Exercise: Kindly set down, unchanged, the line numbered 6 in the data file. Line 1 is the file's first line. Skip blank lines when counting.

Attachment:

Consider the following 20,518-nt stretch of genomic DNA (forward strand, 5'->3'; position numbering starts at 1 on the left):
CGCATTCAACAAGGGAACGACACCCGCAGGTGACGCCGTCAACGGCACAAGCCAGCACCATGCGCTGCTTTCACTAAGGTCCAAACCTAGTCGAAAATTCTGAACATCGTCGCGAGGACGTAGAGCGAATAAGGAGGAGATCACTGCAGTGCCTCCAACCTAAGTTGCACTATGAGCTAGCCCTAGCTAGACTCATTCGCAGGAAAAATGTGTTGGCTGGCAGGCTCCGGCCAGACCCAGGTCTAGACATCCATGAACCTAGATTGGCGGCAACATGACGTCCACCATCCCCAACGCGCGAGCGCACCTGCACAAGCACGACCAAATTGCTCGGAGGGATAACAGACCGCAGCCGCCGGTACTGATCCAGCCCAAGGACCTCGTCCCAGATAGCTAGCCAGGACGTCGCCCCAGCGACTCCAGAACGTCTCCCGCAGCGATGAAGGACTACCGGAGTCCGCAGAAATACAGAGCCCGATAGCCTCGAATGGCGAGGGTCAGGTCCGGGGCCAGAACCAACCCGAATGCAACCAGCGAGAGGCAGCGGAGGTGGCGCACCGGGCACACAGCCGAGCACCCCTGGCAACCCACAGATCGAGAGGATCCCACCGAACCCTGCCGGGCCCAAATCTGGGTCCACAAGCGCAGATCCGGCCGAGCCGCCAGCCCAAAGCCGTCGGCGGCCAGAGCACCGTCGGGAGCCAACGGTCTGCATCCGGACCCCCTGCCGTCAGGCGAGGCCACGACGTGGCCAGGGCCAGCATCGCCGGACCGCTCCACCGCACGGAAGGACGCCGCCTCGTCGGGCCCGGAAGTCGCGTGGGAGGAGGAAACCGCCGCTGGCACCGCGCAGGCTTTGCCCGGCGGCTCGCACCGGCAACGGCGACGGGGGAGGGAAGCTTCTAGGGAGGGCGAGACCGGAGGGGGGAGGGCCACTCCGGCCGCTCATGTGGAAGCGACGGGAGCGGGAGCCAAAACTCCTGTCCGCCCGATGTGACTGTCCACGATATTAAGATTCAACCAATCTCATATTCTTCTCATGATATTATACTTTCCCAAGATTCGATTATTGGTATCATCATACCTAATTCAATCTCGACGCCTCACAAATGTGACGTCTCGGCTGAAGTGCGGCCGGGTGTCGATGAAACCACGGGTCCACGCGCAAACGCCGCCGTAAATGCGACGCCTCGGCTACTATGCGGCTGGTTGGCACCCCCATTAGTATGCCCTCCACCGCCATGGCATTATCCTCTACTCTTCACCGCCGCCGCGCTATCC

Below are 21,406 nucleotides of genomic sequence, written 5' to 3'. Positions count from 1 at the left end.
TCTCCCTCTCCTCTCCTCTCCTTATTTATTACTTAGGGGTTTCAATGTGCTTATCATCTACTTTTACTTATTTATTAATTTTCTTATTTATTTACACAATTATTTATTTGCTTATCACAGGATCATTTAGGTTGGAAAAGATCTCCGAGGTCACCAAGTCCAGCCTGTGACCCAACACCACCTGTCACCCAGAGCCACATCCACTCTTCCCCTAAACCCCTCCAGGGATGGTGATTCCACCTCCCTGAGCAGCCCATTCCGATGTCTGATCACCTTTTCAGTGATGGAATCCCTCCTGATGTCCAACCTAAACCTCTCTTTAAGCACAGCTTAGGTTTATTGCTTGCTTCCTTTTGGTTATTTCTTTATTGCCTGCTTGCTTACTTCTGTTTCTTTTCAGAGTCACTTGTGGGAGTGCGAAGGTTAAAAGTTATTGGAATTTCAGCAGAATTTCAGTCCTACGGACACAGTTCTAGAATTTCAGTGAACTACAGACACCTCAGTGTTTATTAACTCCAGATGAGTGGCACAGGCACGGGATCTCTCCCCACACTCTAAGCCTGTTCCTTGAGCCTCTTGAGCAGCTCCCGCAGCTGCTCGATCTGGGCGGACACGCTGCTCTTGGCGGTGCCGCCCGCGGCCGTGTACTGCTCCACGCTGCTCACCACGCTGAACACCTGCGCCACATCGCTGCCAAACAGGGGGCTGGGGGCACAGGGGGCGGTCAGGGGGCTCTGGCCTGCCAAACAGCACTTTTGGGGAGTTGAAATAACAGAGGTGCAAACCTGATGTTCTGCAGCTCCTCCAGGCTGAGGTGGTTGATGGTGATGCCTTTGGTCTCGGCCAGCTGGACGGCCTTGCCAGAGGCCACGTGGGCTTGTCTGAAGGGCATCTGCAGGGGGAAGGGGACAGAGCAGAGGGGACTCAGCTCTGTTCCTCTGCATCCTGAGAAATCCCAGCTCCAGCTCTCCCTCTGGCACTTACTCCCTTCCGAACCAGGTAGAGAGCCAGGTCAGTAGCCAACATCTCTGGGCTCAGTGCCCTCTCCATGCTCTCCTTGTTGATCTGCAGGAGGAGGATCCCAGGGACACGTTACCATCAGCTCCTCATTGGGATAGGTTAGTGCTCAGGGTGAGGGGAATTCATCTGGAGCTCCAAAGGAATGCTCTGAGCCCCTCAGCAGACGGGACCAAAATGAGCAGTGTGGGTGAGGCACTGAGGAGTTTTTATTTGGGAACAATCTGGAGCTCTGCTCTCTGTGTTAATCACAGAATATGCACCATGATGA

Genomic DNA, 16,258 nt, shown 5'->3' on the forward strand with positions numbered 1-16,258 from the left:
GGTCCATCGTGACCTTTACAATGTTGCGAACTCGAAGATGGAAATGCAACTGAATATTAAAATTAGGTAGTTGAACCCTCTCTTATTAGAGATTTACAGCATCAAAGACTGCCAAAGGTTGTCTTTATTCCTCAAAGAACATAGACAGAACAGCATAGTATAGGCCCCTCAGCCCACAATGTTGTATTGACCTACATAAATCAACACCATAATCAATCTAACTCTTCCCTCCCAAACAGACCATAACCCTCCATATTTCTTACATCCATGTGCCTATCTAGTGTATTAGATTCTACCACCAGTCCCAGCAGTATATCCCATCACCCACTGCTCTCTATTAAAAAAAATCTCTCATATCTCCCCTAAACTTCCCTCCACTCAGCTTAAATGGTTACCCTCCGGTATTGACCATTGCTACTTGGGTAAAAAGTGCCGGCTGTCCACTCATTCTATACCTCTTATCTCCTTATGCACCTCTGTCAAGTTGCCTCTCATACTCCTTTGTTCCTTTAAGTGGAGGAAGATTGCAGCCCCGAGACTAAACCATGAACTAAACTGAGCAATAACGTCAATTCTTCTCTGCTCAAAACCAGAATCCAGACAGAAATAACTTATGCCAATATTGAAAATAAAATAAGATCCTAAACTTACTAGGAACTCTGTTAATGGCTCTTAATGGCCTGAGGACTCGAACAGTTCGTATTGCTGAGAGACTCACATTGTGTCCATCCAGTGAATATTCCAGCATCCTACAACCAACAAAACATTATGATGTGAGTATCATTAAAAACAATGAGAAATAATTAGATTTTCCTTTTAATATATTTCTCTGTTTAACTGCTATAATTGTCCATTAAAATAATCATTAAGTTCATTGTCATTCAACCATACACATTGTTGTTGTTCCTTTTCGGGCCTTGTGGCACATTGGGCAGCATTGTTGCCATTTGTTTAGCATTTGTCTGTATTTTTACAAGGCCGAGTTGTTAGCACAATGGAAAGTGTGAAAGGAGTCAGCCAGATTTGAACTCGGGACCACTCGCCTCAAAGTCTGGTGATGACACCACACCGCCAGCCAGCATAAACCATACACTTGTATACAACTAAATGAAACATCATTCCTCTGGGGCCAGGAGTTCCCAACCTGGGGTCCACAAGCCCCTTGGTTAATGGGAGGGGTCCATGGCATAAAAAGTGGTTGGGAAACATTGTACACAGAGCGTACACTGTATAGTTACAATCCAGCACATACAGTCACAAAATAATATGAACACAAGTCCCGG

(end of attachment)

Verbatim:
GGTCCATCGTGACCTTTACAATGTTGCGAACTCGAAGATGGAAATGCAACTGAATATTAAAATTAGGTAGTTGAACCCTCTCTTATTAGAGATTTACAGCATCAAAGACTGCCAAAGGTTGTCTTTATTCCTCAAAGAACATAGACAGAACAGCATAGTATAGGCCCCTCAGCCCACAATGTTGTATTGACCTACATAAATCAACACCATAATCAATCTAACTCTTCCCTCCCAAACAGACCATAACCCTCCATATTTCTTACATCCATGTGCCTATCTAGTGTATTAGATTCTACCACCAGTCCCAGCAGTATATCCCATCACCCACTGCTCTCTATTAAAAAAAATCTCTCATATCTCCCCTAAACTTCCCTCCACTCAGCTTAAATGGTTACCCTCCGGTATTGACCATTGCTACTTGGGTAAAAAGTGCCGGCTGTCCACTCATTCTATACCTCTTATCTCCTTATGCACCTCTGTCAAGTTGCCTCTCATACTCCTTTGTTCCTTTAAGTGGAGGAAGATTGCAGCCCCGAGACTAAACCATGAACTAAACTGAGCAATAACGTCAATTCTTCTCTGCTCAAAACCAGAATCCAGACAGAAATAACTTATGCCAATATTGAAAATAAAATAAGATCCTAAACTTACTAGGAACTCTGTTAATGGCTCTTAATGGCCTGAGGACTCGAACAGTTCGTATTGCTGAGAGACTCACATTGTGTCCATCCAGTGAATATTCCAGCATCCTACAACCAACAAAACATTATGATGTGAGTATCATTAAAAACAATGAGAAATAATTAGATTTTCCTTTTAATATATTTCTCTGTTTAACTGCTATAATTGTCCATTAAAATAATCATTAAGTTCATTGTCATTCAACCATACACATTGTTGTTGTTCCTTTTCGGGCCTTGTGGCACATTGGGCAGCATTGTTGCCATTTGTTTAGCATTTGTCTGTATTTTTACAAGGCCGAGTTGTTAGCACAATGGAAAGTGTGAAAGGAGTCAGCCAGATTTGAACTCGGGACCACTCGCCTCAAAGTCTGGTGATGACACCACACCGCCAGCCAGCATAAACCATACACTTGTATACAACTAAATGAAACATCATTCCTCTGGGGCCAGGAGTTCCCAACCTGGGGTCCACAAGCCCCTTGGTTAATGGGAGGGGTCCATGGCATAAAAAGTGGTTGGGAAACATTGTACACAGAGCGTACACTGTATAGTTACAATCCAGCACATACAGTCACAAAATAATATGAACACAAGTCCCGG